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Photo by Museums Victoria / Unsplash

The Industrial Revolution had been churning for a hundred years. Results were impressive. Standards of living were climbing. Sure, urban slums were miserable, but many historians believe they beat the squalor in rural villages.

But industrialization was messy and not just from a pollution standpoint. Labor itself was messy. There was no good way to measure labor efficiency, so workers “soldiered” (expended the minimum effort required to avoid getting fired). Because labor was plentiful and cheap, factory owners didn’t much worry about it. They accepted that’s “just how things are” and threw a lot of labor hours at projects that probably could’ve taken a lot less time.

Then Frederick Winslow Taylor brought a stopwatch to work at the Midvale Steel plant in 1881. He started timing the workers’ every movement, breaking down each job into smaller steps and timing them, then re-assembling the movements in different ways to see which combinations were fastest.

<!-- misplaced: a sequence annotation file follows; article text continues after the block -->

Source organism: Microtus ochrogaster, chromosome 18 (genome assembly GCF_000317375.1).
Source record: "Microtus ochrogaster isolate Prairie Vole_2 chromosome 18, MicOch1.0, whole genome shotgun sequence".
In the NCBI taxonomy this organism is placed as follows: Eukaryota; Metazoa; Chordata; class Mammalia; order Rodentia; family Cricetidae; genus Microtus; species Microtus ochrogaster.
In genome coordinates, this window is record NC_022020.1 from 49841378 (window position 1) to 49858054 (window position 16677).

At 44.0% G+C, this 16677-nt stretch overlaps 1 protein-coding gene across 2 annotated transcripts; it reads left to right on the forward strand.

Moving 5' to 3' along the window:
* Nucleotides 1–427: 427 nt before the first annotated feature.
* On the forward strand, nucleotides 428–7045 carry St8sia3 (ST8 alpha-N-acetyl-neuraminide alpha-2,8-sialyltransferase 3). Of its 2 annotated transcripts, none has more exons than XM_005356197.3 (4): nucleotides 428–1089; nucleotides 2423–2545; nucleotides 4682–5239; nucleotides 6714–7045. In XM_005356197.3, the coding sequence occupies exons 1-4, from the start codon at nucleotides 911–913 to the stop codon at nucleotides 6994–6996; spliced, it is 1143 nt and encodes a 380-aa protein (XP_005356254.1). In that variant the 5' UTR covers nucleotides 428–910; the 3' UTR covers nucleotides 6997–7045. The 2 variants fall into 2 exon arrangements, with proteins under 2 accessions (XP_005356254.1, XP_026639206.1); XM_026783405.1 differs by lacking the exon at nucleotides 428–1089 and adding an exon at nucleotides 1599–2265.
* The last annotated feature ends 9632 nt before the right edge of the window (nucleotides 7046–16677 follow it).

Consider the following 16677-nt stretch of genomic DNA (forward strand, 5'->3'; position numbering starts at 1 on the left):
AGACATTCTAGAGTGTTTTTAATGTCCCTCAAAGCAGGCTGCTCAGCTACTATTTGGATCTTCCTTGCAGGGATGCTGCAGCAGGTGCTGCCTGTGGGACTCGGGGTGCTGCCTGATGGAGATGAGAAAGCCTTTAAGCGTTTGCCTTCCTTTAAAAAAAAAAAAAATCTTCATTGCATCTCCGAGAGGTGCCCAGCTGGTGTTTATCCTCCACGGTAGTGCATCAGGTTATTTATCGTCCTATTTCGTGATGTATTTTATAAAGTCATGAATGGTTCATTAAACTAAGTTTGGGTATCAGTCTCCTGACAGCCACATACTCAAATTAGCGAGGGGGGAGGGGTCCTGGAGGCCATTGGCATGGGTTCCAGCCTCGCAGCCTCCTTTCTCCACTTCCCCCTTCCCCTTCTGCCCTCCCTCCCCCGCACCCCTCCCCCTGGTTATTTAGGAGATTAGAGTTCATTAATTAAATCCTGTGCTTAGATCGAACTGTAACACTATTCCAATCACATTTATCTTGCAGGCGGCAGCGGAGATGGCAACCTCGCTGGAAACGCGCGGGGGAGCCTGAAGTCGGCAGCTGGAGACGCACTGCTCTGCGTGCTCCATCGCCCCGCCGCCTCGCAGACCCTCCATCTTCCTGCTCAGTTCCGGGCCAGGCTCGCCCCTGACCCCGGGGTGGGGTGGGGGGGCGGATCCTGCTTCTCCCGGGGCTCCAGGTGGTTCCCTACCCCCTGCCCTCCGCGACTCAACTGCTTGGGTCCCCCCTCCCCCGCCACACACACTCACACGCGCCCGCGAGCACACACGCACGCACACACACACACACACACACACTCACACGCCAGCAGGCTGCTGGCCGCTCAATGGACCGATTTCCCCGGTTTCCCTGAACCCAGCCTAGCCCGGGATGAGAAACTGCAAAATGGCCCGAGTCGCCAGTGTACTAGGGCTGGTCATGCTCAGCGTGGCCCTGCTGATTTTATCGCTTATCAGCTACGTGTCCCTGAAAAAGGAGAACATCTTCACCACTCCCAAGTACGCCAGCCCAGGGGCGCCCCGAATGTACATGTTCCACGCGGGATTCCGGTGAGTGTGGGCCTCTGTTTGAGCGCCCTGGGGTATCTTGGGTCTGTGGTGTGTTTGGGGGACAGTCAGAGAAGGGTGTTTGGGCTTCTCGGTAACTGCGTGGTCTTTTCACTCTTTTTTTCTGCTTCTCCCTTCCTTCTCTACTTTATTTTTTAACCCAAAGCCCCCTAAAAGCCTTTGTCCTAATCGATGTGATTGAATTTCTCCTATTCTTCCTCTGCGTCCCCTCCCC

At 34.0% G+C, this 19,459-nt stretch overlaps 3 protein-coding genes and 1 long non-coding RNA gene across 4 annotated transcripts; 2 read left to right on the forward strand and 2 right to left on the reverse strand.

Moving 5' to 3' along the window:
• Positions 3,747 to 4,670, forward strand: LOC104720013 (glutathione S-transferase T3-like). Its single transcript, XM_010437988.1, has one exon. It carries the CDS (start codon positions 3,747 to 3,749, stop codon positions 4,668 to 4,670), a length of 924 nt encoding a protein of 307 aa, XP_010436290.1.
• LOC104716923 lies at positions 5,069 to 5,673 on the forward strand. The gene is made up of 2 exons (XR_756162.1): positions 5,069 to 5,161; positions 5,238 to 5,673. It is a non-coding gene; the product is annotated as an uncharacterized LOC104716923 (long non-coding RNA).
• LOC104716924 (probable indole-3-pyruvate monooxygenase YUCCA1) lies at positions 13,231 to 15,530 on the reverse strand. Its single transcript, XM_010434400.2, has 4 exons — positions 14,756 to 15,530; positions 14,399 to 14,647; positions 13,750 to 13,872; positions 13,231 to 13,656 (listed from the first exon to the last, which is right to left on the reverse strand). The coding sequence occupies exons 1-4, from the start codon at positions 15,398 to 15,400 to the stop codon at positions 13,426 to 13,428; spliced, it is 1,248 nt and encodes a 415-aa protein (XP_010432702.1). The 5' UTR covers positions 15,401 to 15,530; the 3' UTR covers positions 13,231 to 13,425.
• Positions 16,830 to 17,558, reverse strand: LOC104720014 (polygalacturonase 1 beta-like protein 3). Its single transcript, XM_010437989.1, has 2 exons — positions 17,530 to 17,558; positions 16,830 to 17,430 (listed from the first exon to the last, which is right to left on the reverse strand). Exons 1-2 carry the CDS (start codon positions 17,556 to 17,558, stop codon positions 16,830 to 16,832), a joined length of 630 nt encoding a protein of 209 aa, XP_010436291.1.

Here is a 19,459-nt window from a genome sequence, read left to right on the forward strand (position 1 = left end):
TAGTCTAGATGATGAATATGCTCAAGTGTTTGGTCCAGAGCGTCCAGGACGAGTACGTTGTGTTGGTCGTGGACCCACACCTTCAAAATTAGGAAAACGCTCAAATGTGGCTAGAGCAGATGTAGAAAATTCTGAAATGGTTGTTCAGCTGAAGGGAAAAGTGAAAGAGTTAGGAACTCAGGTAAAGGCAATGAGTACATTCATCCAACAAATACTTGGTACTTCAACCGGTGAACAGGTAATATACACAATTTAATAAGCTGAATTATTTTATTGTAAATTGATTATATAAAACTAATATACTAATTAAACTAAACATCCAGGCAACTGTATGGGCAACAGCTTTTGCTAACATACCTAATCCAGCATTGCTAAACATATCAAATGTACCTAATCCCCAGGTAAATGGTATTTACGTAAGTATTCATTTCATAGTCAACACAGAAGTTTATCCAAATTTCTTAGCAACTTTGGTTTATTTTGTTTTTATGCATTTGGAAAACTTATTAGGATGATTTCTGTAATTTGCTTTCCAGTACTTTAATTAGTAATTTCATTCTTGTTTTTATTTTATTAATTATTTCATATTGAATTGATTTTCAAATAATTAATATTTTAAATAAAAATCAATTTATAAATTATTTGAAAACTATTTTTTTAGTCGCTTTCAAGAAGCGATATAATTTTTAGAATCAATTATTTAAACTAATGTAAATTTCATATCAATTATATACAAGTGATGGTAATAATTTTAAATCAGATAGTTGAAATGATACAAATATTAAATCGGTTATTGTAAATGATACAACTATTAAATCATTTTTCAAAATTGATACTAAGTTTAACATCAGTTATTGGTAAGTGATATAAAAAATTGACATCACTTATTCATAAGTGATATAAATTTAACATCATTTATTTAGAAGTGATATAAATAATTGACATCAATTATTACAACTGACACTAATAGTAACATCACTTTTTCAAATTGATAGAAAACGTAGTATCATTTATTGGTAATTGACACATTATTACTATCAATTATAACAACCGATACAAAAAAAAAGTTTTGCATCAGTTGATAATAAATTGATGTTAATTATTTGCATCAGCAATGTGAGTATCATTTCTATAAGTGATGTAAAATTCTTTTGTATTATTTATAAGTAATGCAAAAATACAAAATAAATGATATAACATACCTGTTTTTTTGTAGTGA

Productivity at the Philadelphia plant soared. Scientific management was born. Twenty years later, at age 45, after he had made millions through consulting fees and patents, he retired and focused on spreading the good news about scientific management.

He assured readers and listeners that scientific management would, in the words of Nicholas Carr, bring “a utopia of perfect efficiency.” It would bring “maximum speed, maximum efficiency, and maximum output.”

Whereas the Industrial Revolution previously bellowed, now it would hum. The same principles of scientific management would be applied to business in the Electronic Age. Today, they govern business in the Digital Age.

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